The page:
1. Grun F, Blumberg B. Perturbed nuclear receptor signaling by environmental obesogens as emerging factors in the obesity crisis. Rev Endocr Metab Disord. 2007 Jun;8(2):161-71.

2.  Carpenter DO. Environmental contaminants as risk factors for developing diabetes. Rev Environ Health. 2008 Jan-Mar;23(1):59-74

3. DeBruin LS et al. Perspectives on the chemical aetiology of breast cancer. Environ Health Perspect. 2002 February; 110(Suppl 1): 119–128.

4. Rier S, Foster WG. Environmental dioxins and endometriosis. Toxicol Sci. 2002  Dec;70(2):161-70.

5. Cooper GS et al. Occupational risk factors for the development of systemic lupus erythematosus. J Rheumatol. 2004 Oct;31(10):1928-33.

6. Torrente M et al. Metal concentrations in hair and cognitive assessment in an adolescent population. Biol Trace Elem Res. 2005 Jun;104(3):215-21.

7. Campbell A et al. Chronic exposure to aluminum in drinking water increases inflammatory parameters selectively in the brain. J Neurosci Res. 2004 Feb 15;75(4):565-72.

8. Dunstan RH et al.  A preliminary investigation of chlorinated hydrocarbons and chronic fatigue syndrome. Med J Aust. 1995 Sep 18;163(6):294-7.

9. Cohen M. Environmental toxins and health--the health impact of pesticides. Aust Fam Physician. 2007 Dec;36(12):1002-4.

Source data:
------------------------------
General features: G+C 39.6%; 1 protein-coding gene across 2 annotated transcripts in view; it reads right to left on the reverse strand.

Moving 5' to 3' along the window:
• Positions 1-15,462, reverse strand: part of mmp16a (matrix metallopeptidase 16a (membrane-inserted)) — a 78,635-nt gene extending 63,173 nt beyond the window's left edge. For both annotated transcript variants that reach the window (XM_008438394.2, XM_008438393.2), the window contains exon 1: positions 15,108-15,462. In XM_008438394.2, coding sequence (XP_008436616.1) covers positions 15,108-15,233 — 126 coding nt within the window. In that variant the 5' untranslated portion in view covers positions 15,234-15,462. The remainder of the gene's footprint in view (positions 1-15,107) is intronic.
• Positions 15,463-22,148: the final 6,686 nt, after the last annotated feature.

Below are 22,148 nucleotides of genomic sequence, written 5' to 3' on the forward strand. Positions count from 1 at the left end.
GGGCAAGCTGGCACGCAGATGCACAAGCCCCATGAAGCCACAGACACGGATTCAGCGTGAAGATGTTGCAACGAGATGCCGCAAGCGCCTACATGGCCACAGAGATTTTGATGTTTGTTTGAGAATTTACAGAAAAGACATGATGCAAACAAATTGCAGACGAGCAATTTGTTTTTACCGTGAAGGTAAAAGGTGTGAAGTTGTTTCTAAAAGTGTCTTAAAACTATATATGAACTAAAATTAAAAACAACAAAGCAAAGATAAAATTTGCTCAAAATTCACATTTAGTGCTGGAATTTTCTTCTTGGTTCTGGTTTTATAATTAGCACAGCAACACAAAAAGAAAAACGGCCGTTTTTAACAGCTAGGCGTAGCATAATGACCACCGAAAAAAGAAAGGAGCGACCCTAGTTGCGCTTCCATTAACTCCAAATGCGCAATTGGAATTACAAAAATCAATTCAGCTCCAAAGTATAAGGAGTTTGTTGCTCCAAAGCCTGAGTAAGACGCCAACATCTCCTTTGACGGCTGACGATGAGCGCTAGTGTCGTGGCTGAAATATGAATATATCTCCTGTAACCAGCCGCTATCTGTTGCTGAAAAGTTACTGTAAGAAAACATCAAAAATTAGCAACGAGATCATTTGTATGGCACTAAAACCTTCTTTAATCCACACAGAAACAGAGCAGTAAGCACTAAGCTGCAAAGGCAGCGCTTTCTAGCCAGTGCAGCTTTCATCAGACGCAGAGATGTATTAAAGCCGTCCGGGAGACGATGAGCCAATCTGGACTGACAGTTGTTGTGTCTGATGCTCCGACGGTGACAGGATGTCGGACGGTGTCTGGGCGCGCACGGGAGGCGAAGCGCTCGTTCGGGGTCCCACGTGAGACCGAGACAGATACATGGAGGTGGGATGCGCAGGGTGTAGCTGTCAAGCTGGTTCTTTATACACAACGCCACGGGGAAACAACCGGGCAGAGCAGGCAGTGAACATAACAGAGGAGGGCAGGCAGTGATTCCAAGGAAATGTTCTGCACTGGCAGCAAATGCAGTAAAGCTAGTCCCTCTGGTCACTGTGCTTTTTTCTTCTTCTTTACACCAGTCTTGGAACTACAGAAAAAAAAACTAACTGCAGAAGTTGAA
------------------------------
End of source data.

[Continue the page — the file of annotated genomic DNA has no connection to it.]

10. Stackelberg PE, Furlong ET, Meyer MT, Zaugg SD, Henderson AK, Reissman DB. Persistence of pharmaceutical compounds and other organic wastewater contaminants in a conventional drinking-water-treatment plant. Sci Total Environ. 2004 Aug 15;329(1-3):99-113.

11. B. C. Wolverton, Anne Johnson, and Keith Bounds, "Interior Landscape Plants for Indoor Air Pollution Abatement, Final Report — September 15, 1989." Stennis Space Center, Mississippi: National Aeronautics and Space Administration. Contact: NASA, John C. Stennis Space Center, Science and Technology Laboratory, Stennis Space Center, MS 39529-6000.

12. Dabre PD. Aluminium, antiperspirants and breast cancer. J Inorg Biochem. 2005 Sep;99(9):1912-9.

13. Furst A. Can nutrition affect chemical toxicity? Int J Toxicol. 2002. Sep-Oct;21(5):419-24.

14. Liska DJ. The detoxification enzyme systems. Altern Med Rev. 1998. Jun;3(3):187-98.

15. Lampe JW. Health effects of vegetables and fruit: assessing mechanisms of action in human experimental studies. Am J Clin Nutr. 1999 Sep;70(3 Suppl):475S-490S.

16. Lampe JW, Peterson S. Brassica, biotransformation and cancer risk: genetic npolymorphisms alter the preventive effects of cruciferous vegetables. J Nutr. 2002 Oct;132(10):2991-4.

17. Jéquier E, Constant F. Water as an essential nutrient: the physiological basis of hydration. Eur J Clin Nutr. 2009 Sep 2. [Epub ahead of print]

18. Lim CC, Ferguson LR, Tannock GW. Dietary fibres as "prebiotics": implications  for colorectal cancer. Mol Nutr Food Res. 2005 Jun;49(6):609-19.

19. Kaefer CM, Milner JA. The role of herbs and spices in cancer prevention. J Nutr Biochem. 2008 Jun;19(6):347-61.

20. Kop J. Chemical sensitivity after intoxication at work with solvents: response to sauna therapy. J Altern Complement Med. 1998;4(1):77-86.

21. Nakano S et al. Chlorella (Chlorella pyrenoidosa) supplementation decreases dioxin and increases immunoglobulin a concentrations in breast milk. J Med Food. 2007 Mar;10(1):134-42.

23. Sanders ME, Klaenhammer TR. Invited review: the scientific basis of Lactobacillus acidophilus NCFM functionality as a probiotic. J Dairy Sci. 2001 Feb;84(2):319-31.

24. Stockholm Convention on Persistent Organic Pollutants.

Tags: Detoxification, Cleansing, Environmental Pollutants, Toxins